After news broke in April that Ethos Water was using California’s bone-dry water supplies in its mission to alleviate worldwide thirst, Starbucks promised to switch to a water source within six months that isn’t in a region experiencing “exceptional drought” conditions. Sadly, for California supplier Sugar Pine Spring Water, this meant no more Ethos business, which was bad enough, but this week, agents from the State Water Resources Control Board revealed that surveillance cameras captured 99 Sugar Pine tanker trucks filling up with its water, despite explicit instructions to not do so.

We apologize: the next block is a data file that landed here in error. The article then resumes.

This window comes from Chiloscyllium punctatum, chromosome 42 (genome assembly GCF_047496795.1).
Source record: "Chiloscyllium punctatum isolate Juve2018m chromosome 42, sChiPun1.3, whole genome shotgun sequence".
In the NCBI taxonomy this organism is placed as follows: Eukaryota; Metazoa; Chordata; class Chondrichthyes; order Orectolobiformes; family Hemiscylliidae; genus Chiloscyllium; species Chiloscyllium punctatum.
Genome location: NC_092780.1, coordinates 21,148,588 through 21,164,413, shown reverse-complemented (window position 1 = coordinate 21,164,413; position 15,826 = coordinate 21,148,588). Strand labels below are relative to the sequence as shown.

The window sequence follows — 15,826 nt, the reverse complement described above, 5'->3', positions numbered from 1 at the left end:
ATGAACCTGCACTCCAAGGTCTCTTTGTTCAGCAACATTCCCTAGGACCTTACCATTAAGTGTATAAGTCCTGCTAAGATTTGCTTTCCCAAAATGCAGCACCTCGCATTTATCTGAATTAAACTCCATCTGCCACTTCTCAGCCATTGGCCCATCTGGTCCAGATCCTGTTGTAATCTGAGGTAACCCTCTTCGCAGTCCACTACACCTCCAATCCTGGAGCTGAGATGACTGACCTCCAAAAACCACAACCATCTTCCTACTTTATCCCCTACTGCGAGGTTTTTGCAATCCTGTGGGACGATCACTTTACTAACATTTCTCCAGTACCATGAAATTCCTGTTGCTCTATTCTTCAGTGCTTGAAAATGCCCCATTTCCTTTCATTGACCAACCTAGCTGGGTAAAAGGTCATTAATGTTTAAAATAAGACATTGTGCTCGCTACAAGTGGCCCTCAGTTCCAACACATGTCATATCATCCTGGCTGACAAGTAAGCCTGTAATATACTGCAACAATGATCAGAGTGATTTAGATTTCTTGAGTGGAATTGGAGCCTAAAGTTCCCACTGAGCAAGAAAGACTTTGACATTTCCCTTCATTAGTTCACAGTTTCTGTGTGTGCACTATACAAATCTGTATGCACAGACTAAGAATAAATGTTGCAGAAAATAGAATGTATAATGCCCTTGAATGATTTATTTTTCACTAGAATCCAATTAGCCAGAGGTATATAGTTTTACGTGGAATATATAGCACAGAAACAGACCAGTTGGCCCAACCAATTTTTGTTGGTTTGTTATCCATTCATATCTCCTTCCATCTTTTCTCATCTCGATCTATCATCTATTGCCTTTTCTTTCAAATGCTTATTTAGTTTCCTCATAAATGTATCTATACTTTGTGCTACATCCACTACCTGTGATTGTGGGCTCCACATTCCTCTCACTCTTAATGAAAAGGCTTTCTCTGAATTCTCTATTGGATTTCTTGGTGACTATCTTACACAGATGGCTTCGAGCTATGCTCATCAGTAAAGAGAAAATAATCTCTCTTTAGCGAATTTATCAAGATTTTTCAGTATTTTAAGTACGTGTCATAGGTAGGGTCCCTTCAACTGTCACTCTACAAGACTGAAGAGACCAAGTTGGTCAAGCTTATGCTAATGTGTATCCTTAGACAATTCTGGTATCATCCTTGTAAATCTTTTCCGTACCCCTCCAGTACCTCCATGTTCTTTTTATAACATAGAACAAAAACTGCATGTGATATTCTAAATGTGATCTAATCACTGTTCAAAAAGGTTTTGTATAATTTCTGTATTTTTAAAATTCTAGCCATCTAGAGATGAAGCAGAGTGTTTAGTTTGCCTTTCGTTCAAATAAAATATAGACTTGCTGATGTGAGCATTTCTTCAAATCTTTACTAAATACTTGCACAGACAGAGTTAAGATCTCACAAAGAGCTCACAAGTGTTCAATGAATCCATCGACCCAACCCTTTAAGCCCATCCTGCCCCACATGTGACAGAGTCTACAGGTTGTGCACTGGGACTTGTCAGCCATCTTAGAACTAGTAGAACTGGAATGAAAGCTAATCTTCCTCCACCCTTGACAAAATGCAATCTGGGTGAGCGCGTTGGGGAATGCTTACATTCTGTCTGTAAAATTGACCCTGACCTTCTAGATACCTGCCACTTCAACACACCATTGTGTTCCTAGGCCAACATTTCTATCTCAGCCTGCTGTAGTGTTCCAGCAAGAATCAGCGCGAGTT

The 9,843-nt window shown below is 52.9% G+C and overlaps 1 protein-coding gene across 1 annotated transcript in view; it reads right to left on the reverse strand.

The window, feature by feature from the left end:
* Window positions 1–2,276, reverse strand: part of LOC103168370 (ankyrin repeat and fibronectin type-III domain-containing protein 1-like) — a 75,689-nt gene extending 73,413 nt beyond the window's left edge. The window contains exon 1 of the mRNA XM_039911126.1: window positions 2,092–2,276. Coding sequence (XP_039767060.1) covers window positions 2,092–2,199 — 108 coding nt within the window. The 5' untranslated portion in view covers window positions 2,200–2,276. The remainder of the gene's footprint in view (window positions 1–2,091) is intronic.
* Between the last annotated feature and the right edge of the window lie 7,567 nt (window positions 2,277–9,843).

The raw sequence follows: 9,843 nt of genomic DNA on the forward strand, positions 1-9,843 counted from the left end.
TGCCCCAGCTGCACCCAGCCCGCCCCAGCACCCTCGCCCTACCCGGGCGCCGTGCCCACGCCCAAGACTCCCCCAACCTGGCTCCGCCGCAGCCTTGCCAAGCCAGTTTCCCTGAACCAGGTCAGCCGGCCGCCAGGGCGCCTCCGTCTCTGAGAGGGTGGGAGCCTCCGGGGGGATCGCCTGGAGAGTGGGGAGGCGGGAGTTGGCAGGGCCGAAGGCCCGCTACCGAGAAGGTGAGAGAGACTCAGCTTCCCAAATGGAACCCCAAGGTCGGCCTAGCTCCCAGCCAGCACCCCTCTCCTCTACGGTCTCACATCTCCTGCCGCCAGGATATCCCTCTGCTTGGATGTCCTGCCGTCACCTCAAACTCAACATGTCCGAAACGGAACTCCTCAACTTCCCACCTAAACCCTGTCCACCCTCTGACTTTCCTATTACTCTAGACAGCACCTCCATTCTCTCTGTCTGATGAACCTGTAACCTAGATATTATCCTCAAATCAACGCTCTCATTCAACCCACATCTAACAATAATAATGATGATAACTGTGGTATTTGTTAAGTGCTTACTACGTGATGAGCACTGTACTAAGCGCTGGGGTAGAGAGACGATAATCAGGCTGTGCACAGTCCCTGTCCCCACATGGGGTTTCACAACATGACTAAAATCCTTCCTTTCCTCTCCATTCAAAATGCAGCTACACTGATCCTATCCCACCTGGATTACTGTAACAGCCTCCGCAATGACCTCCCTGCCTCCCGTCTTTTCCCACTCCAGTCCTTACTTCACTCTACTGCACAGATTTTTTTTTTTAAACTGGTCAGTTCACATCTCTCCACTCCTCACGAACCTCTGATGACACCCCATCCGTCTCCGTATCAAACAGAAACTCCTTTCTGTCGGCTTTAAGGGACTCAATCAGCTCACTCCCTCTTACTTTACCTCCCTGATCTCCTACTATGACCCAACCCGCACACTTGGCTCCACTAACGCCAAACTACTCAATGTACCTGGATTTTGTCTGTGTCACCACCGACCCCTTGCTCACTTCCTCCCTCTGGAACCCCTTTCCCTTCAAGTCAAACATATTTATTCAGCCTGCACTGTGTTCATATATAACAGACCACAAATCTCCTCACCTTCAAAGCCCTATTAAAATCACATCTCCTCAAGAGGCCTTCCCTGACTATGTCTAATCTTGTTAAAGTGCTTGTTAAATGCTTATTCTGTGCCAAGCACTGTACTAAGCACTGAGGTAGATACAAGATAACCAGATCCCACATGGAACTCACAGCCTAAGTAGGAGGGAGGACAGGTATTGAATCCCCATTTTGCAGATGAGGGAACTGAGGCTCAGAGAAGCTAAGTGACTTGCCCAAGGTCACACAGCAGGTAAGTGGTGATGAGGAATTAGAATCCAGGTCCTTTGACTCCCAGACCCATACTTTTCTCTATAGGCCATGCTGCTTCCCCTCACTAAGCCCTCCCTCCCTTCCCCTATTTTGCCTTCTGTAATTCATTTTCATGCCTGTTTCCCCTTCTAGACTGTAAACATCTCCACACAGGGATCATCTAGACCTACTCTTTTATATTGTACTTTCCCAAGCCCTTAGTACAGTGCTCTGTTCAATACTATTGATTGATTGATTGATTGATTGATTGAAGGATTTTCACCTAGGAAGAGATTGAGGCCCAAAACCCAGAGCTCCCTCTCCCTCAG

California has now issued a cease-and-desist letter, and Mother Jones reports that this marks California’s first punitive action against a water supplier since declaring a drought emergency 19 months ago.
The most enraging part is that the state apparently instructed Sugar Pine to stop as early as 2014. The company defied that order and continued draining water that ultimately feeds into the city of San Francisco’s supplies. The Water Resources Control Board says fines will begin soon if Sugar Pine doesn’t comply. Additionally, the state’s Division of Water Rights has recommended slapping Sugar Pine with a $224,875 fine for disregarding the very clear original instructions.